One of my favorite settings in the wide world is the Brim Hollow lying silently under a blanket of newly fallen snow. Sometimes when the weather seems most unforgiving, I will make the trek to this place I have known so well.
Alone in a quiet, undisturbed winter wonderland, I find a peace and deep satisfaction that comes to me in no other place. There I feel a oneness with the beauty that only God could create. As I take in all the sights and sounds, the word “pristine” comes to my mind.
There is great medicine is finding oneself completely alone sometimes. It gives you time to clear your head and think – and listen – and hopefully, — hear.
A heavy blanket of snow has a way of muffling noise of any kind. In a strange way, the very silence has a sound of its own. But you have to listen carefully. When you do, you begin to hear that which you would ordinarily miss.
It had been a while since I ventured into the Brim Hollow on a snowy day.
This past week I found myself there again. The old home place flanked by the chicken house and the remains of the old smoke house stood gray and forlorn against the winter’s white as I made my way up the hollow.
I lingered there for a while to drink in a few memories.
As I moved deeper into the white silence, I stopped to take in the beauty surrounding me. The trees were heavy with snow as they stood grey, naked of their leaves in the winter landscape. I thought of the words of Robert Frost, “The woods are lovely, dark and deep…”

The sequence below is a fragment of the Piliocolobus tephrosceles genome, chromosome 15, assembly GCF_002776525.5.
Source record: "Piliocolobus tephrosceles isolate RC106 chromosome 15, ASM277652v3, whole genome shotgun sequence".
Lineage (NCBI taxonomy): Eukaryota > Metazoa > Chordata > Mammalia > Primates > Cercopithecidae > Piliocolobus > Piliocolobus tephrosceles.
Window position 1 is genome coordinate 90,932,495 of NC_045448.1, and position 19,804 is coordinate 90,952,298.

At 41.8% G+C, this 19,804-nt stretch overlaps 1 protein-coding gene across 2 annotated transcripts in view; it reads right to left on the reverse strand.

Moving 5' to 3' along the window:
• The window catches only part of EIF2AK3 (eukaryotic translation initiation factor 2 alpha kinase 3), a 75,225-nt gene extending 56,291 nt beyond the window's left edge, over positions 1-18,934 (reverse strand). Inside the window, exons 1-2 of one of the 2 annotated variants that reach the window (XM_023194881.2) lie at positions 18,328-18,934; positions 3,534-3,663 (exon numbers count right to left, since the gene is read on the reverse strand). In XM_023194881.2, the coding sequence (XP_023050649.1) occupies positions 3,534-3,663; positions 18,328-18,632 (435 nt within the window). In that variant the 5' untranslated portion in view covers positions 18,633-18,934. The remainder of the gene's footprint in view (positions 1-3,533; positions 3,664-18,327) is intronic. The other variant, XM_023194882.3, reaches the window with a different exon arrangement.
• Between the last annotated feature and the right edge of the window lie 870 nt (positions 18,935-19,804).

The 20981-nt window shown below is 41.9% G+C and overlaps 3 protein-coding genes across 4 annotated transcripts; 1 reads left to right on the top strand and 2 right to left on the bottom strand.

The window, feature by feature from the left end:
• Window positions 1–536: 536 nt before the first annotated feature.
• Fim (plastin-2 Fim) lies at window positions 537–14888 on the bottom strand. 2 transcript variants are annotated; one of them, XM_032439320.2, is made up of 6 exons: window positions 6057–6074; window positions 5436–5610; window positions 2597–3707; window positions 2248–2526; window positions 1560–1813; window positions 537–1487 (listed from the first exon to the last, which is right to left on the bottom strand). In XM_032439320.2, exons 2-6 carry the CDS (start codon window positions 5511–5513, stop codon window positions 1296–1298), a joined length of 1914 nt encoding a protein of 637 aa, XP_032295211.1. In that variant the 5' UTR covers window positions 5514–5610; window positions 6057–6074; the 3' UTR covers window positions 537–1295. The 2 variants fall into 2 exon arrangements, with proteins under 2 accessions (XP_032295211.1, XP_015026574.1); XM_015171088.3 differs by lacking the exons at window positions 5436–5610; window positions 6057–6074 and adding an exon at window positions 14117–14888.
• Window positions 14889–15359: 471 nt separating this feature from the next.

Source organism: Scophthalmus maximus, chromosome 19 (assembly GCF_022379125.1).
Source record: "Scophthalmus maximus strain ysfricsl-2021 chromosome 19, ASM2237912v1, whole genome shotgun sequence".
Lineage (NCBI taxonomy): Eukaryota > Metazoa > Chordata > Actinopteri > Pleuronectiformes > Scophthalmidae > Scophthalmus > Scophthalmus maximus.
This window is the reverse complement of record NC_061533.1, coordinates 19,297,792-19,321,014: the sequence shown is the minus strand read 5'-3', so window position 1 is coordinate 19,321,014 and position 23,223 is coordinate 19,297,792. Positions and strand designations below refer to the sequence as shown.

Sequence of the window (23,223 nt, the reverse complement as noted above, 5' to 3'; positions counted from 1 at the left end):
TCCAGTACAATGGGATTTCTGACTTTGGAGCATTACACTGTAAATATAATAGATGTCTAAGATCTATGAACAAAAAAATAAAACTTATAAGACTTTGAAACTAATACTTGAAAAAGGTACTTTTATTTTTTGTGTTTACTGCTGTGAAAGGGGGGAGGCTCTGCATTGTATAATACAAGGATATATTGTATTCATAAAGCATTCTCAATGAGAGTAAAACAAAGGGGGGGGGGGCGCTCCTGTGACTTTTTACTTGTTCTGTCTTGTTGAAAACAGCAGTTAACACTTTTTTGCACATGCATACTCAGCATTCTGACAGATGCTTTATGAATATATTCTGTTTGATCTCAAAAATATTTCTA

As I continued my walk, the sound of the snow crunching under my boots made me smile.
The hollow road took me down into a rock creek-bed called “the narrow place” and on past the yard of what we have always called “the little house.” It is fallen now, unattended for too many winters.
Further up the hollow road, I trudged through deeper snow resting on layers of ice which crackled as it they broke under my Red Wings.
As I reached the head of the Brim Hollow, I observed the log barn and the old feed barn. Their tired old frames are now stooping to the passing of the years. I peered inside their empty stables, unvisited by cattle and sheep and mules for over three-quarters of a century. I tried to envision the days when these old friends were bustling with activity – when each stable was in use – when the crib was filled with corn and the loft piled high with hay.
As I looked outside, I saw the grey forms of rock fences. Like old weathered tentacles they reached out in odd directions through the blanket of snow. I stopped beside the rock wall of an old spring house.
Brushing the snow off a flat rock, I sat down and listened.
On one of the ridges; the wind, stirring through the trees, made a sound much like the roar of a distance waterfall. High on a hill, I heard the unmistakable sound of woodpecker driving his chisel beak into a hardwood. Down the hollow I heard a singular, familiar bird call.
Then, I heard the quiet — the sound of nothing. If you have ever been there you know of what I speak.
I watched my frosty breath rise in front of my face. And I reveled in the joy of my solitude.
The whistle of a deer broke the silence. I slumped down behind the rock wall so I would not be discovered. I watched as six does passed unhurriedly below a ridge in single file. I was pleased with myself because my presence was undiscovered.
As I headed out of the hollow, I heard a deep “hoot-hoot” up to my left. It could have easily been mistaken for a hoot owl. But the hoots were too far apart. I had heard that “voice” before. I think it is the call of a coyote. No matter – I was ready to leave him in his world.
I had found that for which I was seeking — a rested mind and a cleansed spirit.
You can bet the next big snowfall will find me back in the Brim Hollow.
Jack McCall is a motivational humorist, southern storyteller and author. A native Middle Tennessean, he is recognized on the national stage as a “Certified Speaking Professional.” Email: email@example.com Cell: 615-973-8645; Copyright 2020 by Jack McCall.